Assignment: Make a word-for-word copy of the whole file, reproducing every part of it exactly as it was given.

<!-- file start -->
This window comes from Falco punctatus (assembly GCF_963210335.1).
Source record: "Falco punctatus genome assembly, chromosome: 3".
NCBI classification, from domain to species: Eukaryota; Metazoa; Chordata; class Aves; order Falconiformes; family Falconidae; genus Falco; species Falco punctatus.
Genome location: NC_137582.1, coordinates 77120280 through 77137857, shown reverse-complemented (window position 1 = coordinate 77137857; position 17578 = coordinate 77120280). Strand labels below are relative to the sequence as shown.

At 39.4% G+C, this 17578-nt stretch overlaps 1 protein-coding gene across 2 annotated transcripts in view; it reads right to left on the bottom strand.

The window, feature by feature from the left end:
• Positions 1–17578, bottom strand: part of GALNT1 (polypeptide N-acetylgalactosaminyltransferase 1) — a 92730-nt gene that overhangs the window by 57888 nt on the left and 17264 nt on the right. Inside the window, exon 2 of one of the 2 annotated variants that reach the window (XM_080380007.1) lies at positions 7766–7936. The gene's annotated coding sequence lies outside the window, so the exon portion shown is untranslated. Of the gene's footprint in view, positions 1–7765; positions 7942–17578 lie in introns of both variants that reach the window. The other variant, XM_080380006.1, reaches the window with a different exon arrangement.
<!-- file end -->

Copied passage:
This window comes from Falco punctatus (assembly GCF_963210335.1).
Source record: "Falco punctatus genome assembly, chromosome: 3".
NCBI classification, from domain to species: Eukaryota; Metazoa; Chordata; class Aves; order Falconiformes; family Falconidae; genus Falco; species Falco punctatus.
Genome location: NC_137582.1, coordinates 77120280 through 77137857, shown reverse-complemented (window position 1 = coordinate 77137857; position 17578 = coordinate 77120280). Strand labels below are relative to the sequence as shown.

At 39.4% G+C, this 17578-nt stretch overlaps 1 protein-coding gene across 2 annotated transcripts in view; it reads right to left on the bottom strand.

The window, feature by feature from the left end:
• Positions 1–17578, bottom strand: part of GALNT1 (polypeptide N-acetylgalactosaminyltransferase 1) — a 92730-nt gene that overhangs the window by 57888 nt on the left and 17264 nt on the right. Inside the window, exon 2 of one of the 2 annotated variants that reach the window (XM_080380007.1) lies at positions 7766–7936. The gene's annotated coding sequence lies outside the window, so the exon portion shown is untranslated. Of the gene's footprint in view, positions 1–7765; positions 7942–17578 lie in introns of both variants that reach the window. The other variant, XM_080380006.1, reaches the window with a different exon arrangement.